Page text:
At the heart of Puccini's lean, mean tale is the clash between virtue and evil. Scarpia, Rome's monstrous Chief of Police, presses the devout Tosca to reveal the whereabouts of an escaped political prisoner, Angelotti. Scarpia's tactics are brutal: he subjects Tosca's beloved Cavaradossi to torture, within her earshot, in order to wheedle the information from one or other of them. The lady it is who falters, but she then achieves an ambivalent redemption by stabbing Scarpia to death. In Act Three we discover that the devil has a long arm, and he doesn't deal in happy endings.
The stars are shining brightly in this, the third revival of Jonathan Kent's production. Bryn Terfel and Angela Gheorghiu return to it for the first time since the 2006 launch, and their performances are incandescent. Gheorghiu's Tosca is intelligent in her compassion and sexy in her vulnerability. Her devotional sincerity allows Vissi d'arte to emerge naturally, and quite magnificently, from her agony. Kent and Gheorghiu ensure that this is no isolated stand-and-deliver moment, but an organic development of the drama. As an object of desire this Tosca is chaste yet sensuous, hence the big, bad policeman's compulsion to seduce her.
Terfel's Scarpia is Inspector Javert crossed with a Dementor. His stillness is unnerving, and whenever he does move – always slowly and deliberately – we feel the air chill in his wake. Each of these great singers is in fine vocal shape, but their astonishing acting is something else again.
Jonathan Kent's characteristic intensity survives unscathed in Stephen Barlow's meticulous revival, and thanks to his principals it is as urgent and spontaneous as the day the production was born. Only Martyn Hill disappoints with some distractingly am-dram moments as the henchman Spoletta. Marcello Giordani is a strong, sensitive Cavaradossi; a little raucous perhaps but a plausible partner to Gheorghiu. His cry of Vittoria! in Act Two may hurt the eardrums, but later on his famous starlight aria, E lucevan le stelle , is powerful and true.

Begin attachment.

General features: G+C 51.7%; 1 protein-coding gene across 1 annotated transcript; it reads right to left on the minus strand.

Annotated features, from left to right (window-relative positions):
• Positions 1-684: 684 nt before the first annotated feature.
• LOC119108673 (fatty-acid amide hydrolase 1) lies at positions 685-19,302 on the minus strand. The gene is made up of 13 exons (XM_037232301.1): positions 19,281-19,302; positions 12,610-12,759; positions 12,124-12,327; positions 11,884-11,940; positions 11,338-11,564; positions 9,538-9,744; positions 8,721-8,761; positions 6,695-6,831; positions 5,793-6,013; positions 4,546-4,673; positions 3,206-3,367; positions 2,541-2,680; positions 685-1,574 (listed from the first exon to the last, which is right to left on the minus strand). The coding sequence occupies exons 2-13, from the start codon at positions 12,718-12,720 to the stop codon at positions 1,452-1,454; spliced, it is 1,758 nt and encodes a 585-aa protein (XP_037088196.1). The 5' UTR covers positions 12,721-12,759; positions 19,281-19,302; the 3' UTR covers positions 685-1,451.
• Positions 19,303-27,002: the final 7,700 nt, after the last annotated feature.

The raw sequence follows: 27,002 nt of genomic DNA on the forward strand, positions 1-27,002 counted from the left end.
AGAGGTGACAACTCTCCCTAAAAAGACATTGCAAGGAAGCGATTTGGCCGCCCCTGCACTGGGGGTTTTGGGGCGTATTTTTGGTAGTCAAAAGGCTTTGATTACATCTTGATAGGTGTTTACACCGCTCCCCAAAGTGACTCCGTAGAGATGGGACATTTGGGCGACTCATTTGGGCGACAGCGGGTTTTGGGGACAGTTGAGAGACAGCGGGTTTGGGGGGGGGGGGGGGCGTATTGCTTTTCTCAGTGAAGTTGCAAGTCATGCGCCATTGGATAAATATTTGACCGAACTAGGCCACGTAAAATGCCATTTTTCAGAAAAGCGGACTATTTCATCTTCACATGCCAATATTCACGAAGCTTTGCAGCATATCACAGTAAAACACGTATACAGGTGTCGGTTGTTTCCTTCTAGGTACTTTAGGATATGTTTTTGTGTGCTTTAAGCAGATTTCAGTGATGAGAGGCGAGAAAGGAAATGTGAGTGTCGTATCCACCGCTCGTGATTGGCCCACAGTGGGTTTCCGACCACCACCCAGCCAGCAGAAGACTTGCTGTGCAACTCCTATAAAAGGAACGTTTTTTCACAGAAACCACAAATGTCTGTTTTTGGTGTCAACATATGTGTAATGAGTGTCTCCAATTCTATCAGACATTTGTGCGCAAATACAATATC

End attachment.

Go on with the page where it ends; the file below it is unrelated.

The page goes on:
The ROH Orchestra responds boldly to Jacques Lacombe's direction, despite the fact that it takes him a while to get the batteries fully charged so Act One, where mood and tempo turn on a sixpence, is flat and four-square. Happily, no such problems afflict the later acts, and on opening night as Lacombe motored through the operatic landscape I felt I was experiencing this over-familiar score for the first time.
Tucked away in Paul Brown's naturalistic designs are touches of expressionism that remind us of the opera's elemental nature. Scarpia's dark psyche extends to his grim chambers, which are bare and patched together with makeshift items in a way that mirrors his human deficiencies. Tosca's dress, a stage costume her character is wearing when the terror begins, combines sultriness and purity in one cunning design. In Act Three the startling cadaver of a giant bird, that most potent of death omens, hangs low in the night sky. It's smart, this shocker, and a long way from shabby.